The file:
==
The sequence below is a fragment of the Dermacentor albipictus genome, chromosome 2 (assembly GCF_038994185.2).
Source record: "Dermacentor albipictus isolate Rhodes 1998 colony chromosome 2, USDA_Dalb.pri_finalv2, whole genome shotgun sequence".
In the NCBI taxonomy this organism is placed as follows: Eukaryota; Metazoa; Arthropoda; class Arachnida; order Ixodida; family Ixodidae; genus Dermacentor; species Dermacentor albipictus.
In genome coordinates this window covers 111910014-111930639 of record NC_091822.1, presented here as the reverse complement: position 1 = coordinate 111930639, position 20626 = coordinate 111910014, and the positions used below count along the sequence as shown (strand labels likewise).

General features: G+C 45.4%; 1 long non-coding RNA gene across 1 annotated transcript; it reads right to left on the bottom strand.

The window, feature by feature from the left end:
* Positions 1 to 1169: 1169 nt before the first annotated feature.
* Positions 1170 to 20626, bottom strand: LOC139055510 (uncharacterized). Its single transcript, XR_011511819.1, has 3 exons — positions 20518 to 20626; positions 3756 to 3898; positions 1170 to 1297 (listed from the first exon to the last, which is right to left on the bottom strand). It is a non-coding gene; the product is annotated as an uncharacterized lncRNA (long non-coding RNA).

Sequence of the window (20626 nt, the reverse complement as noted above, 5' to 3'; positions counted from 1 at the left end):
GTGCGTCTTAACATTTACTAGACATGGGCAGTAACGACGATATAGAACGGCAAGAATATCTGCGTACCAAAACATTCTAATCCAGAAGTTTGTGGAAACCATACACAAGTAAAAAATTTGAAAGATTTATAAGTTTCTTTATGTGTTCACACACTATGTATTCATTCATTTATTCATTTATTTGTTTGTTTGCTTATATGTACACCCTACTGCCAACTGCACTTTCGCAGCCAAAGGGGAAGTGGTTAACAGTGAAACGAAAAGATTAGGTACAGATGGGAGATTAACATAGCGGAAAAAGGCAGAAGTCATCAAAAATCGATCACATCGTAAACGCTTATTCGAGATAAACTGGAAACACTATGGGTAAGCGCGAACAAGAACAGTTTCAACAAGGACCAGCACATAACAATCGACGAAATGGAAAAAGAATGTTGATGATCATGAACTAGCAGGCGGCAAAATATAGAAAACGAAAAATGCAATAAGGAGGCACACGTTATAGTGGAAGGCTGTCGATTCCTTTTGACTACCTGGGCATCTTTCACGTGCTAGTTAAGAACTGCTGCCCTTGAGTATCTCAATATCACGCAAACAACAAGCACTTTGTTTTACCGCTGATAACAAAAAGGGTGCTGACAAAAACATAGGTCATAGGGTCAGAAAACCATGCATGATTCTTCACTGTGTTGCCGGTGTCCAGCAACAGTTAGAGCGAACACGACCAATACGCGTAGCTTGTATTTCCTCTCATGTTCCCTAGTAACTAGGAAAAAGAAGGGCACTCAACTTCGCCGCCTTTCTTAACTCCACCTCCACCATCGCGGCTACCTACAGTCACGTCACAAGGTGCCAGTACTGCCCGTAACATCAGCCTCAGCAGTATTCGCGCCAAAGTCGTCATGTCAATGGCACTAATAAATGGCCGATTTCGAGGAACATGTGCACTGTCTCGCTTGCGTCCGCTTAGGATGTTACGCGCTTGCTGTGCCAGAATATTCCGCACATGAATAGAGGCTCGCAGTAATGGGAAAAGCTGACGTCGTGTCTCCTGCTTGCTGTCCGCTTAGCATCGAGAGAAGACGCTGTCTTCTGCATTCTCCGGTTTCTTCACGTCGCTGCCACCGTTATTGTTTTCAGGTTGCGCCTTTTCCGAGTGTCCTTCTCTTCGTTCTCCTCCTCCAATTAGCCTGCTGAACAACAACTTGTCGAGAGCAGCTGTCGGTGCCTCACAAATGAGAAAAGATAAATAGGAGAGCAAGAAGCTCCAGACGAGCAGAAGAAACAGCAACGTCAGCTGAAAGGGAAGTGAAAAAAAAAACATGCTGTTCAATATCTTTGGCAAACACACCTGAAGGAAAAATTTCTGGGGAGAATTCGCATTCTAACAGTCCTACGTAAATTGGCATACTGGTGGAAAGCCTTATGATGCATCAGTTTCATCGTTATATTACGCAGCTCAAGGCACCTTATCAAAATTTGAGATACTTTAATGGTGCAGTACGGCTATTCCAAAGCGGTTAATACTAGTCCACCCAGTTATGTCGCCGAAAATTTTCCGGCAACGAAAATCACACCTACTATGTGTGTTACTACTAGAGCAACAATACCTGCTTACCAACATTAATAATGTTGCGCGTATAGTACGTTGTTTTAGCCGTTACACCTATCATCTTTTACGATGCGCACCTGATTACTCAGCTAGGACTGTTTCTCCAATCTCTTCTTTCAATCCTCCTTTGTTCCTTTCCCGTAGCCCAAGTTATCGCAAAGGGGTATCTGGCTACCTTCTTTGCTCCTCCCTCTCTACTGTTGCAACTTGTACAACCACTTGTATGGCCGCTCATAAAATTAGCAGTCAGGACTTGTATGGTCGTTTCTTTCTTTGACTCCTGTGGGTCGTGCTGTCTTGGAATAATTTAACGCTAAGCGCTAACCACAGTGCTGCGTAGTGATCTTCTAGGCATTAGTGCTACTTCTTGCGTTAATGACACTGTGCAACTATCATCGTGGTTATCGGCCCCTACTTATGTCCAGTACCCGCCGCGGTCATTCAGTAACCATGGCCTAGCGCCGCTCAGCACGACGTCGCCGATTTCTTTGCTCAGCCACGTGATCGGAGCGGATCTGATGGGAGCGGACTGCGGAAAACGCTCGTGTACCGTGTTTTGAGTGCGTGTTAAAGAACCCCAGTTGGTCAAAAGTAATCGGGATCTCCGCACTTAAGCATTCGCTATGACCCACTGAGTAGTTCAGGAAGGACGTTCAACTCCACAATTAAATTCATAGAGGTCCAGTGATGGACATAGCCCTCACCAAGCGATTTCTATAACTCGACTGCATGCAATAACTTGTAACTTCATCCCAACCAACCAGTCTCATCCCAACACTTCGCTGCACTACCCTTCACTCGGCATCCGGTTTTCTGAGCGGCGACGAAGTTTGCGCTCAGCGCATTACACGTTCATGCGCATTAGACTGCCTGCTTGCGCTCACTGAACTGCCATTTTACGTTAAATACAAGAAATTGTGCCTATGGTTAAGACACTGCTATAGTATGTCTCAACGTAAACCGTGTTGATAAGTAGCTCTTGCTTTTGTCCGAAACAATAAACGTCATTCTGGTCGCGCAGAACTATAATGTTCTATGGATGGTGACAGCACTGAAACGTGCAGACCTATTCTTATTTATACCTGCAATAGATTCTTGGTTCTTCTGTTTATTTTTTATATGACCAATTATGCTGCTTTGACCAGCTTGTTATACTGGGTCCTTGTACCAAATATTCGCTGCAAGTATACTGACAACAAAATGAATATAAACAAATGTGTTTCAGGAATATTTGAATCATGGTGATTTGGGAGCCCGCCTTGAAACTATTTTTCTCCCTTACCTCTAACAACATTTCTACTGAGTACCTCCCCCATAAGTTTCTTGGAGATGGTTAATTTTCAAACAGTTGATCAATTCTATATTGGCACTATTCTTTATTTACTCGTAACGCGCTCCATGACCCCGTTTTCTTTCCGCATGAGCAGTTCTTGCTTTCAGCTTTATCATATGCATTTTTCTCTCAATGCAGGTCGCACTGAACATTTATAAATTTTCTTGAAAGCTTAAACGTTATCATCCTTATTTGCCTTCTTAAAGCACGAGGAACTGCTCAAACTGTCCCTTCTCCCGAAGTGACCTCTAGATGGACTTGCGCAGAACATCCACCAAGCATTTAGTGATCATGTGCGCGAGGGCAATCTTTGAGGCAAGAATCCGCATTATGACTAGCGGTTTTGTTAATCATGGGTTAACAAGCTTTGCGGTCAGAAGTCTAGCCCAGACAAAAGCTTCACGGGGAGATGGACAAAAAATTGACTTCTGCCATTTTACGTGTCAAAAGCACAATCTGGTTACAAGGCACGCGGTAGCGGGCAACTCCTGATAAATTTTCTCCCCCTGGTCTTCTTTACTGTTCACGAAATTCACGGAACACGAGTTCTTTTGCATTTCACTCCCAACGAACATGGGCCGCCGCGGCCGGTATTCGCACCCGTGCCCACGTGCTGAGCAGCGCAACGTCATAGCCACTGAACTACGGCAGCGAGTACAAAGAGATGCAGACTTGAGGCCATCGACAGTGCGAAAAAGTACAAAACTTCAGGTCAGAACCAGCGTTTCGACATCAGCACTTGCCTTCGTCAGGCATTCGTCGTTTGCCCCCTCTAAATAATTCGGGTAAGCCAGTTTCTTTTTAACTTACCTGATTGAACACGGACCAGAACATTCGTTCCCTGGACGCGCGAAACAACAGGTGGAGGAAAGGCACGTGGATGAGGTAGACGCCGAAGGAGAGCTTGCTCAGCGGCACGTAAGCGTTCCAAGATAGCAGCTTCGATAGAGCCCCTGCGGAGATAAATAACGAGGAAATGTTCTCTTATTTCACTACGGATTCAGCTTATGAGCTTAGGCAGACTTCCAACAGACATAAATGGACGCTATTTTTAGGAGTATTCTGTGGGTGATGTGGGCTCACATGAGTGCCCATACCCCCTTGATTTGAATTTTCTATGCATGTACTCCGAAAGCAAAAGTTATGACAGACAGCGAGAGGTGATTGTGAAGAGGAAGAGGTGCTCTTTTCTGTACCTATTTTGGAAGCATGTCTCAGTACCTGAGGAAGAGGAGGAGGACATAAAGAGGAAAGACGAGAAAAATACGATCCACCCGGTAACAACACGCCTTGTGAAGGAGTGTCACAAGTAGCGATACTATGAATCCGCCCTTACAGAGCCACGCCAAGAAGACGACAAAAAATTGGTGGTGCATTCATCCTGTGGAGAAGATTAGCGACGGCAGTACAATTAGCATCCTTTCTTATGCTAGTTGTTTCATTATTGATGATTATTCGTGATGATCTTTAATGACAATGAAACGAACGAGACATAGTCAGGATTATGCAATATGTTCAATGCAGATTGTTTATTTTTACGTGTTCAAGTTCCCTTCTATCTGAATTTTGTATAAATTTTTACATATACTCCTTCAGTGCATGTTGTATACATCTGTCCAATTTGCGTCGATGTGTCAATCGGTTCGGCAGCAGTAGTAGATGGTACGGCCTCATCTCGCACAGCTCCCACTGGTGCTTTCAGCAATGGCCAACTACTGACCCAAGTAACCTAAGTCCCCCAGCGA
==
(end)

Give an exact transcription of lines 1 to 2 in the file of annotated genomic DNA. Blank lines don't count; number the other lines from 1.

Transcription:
The sequence below is a fragment of the Dermacentor albipictus genome, chromosome 2 (assembly GCF_038994185.2).
Source record: "Dermacentor albipictus isolate Rhodes 1998 colony chromosome 2, USDA_Dalb.pri_finalv2, whole genome shotgun sequence".